12:20 Q&A

12:40 Networking Lunch



1:35 Dessert Break in the Exhibit Hall with Poster Viewing

BEYOND AND ASIDE LITHIUM-ION BATTERIES

2:35 Chairperson's Remarks

Martin Winter, Ph.D., Chair, Applied Material Science for Energy Conversion and Storage, MEET Battery, Research Center, Institute of Physical Chemistry, University of Muenster

2:40 Silicon-Dominant Anode and Li-Ion Cell Technology Advantages for Vehicle Electrification Applications

Benjamin Park, Ph.D., Founder & CTO, Enevate Corporation

Unlike conventional silicon technologies which typically involve adding silicon-containing additives to graphite, silicon-dominant technologies in Li-ion batteries offer many benefits for electrical vehicles including high energy density, ultrafast charging, wide temperature operation, and safety. Enevate's low temperature performance and 4C charging will be compared to graphite alternatives.

3:00 Towards All-Solid-State Batteries: A Delicate Balance between Materials and Processing

Olivier Guillon, Ph.D., Professor, Institut fur Energie und Klimaforschung

All-solid-state Li- and Na-ion batteries promise to alleviate many issues related to the use of organic liquid electrolytes in conventional batteries and have the potential for improved safety and large increase in energy/power density. To achieve the latter, the combination of ceramic ion conductors with metal on the anode side and mixed cathodes, preferably with high voltage active materials, is necessary.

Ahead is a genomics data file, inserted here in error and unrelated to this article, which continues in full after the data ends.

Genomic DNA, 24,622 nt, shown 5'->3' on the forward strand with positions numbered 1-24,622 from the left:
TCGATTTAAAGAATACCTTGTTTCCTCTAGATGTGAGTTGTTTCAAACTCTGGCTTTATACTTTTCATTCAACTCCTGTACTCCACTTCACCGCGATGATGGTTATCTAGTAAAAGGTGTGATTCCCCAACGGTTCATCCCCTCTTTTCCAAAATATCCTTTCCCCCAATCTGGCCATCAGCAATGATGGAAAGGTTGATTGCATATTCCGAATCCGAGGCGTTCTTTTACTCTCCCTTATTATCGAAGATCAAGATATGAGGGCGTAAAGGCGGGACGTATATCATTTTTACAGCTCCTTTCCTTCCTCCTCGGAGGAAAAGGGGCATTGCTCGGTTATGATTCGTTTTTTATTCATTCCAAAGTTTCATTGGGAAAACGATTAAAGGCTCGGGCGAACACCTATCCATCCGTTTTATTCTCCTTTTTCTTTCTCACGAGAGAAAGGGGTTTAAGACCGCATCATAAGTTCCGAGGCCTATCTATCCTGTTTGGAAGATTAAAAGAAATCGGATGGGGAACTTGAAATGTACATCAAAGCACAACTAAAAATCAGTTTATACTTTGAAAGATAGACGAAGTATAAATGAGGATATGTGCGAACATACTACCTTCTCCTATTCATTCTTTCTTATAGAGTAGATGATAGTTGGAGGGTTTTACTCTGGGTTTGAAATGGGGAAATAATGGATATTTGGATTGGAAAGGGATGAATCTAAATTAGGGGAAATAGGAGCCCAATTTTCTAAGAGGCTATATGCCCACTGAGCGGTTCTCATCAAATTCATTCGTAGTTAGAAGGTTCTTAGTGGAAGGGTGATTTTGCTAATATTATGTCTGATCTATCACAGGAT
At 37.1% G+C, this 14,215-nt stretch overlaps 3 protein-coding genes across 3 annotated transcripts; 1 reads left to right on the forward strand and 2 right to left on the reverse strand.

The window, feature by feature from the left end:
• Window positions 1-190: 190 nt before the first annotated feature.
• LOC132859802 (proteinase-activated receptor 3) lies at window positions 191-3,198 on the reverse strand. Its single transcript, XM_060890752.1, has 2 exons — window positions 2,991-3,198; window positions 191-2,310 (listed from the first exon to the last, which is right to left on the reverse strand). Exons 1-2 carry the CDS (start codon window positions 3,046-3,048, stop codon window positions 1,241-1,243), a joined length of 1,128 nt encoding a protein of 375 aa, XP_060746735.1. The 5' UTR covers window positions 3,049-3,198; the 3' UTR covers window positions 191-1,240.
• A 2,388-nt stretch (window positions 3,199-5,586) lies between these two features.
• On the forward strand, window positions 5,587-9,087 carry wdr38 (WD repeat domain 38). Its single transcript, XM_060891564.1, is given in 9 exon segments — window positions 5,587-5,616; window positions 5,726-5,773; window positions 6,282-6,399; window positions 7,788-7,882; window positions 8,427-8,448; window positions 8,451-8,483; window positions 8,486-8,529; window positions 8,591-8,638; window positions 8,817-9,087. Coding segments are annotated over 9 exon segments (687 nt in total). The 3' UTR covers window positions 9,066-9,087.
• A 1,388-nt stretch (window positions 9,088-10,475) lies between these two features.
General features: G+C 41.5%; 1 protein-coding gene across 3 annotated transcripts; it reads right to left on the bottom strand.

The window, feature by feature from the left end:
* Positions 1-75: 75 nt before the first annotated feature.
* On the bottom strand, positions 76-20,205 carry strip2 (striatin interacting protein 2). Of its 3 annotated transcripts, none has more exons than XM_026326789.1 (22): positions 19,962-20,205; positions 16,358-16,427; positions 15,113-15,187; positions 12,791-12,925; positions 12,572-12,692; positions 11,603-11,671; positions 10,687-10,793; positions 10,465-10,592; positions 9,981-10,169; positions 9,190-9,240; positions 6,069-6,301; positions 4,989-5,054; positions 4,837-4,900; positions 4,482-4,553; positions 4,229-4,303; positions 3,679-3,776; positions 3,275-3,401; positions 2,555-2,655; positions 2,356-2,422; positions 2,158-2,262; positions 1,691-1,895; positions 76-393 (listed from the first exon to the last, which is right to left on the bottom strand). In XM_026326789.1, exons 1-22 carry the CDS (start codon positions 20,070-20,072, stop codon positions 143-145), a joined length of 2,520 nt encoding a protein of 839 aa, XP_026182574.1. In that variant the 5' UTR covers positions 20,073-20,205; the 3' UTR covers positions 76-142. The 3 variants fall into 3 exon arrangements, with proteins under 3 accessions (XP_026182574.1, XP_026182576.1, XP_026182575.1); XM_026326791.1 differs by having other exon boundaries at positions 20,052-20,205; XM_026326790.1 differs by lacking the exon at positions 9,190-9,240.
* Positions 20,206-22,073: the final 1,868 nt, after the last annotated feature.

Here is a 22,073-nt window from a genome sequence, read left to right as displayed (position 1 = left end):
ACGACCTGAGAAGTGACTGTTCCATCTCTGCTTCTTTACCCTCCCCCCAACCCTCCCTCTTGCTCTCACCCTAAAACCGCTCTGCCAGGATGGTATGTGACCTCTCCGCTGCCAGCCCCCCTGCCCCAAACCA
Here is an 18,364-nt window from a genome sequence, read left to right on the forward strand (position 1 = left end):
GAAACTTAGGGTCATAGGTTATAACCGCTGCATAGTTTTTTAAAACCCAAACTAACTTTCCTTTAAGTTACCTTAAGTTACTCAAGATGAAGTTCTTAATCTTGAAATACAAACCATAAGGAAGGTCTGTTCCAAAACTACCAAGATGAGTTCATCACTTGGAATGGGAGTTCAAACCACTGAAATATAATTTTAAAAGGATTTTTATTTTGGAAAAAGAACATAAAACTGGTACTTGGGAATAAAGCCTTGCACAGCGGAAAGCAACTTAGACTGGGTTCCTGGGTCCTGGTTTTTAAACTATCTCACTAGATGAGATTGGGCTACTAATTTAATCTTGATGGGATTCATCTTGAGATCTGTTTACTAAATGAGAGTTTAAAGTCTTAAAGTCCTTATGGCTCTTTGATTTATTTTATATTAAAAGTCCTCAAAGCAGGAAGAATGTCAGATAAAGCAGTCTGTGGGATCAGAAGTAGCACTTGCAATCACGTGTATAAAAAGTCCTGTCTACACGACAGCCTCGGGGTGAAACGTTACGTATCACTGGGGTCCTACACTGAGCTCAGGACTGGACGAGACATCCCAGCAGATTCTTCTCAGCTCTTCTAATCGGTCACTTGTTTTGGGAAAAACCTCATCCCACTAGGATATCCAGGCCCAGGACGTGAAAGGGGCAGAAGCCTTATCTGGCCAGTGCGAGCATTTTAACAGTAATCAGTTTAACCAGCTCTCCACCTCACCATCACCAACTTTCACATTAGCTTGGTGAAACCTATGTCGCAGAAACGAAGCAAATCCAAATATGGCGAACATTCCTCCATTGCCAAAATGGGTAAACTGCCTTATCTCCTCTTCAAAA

3:20 The Renaissance of Lithium Metal: SolidEnergy's Role in the Future of Lithium Batteries

Qichado Hu, Ph.D., Founder & CEO, SoildEnergy Systems Corp.

The pursuit of high energy density is at the heart of smartphones, wearable gadgets, wi-fi communication and electric vehicles. Lithium, which is the lightest and most electronegative metal in the periodic table, is a natural choice as anode. SolidEnergy's mission is to power people's lives, whether they are communicating with loved ones on a phone, driving with family in an electric car, or accessing the internet for the first time in a remote village in Africa.

3:40 Q&A

4:00 Networking Reception in the Exhibit Hall with Poster Viewing



5:05 Close of Symposium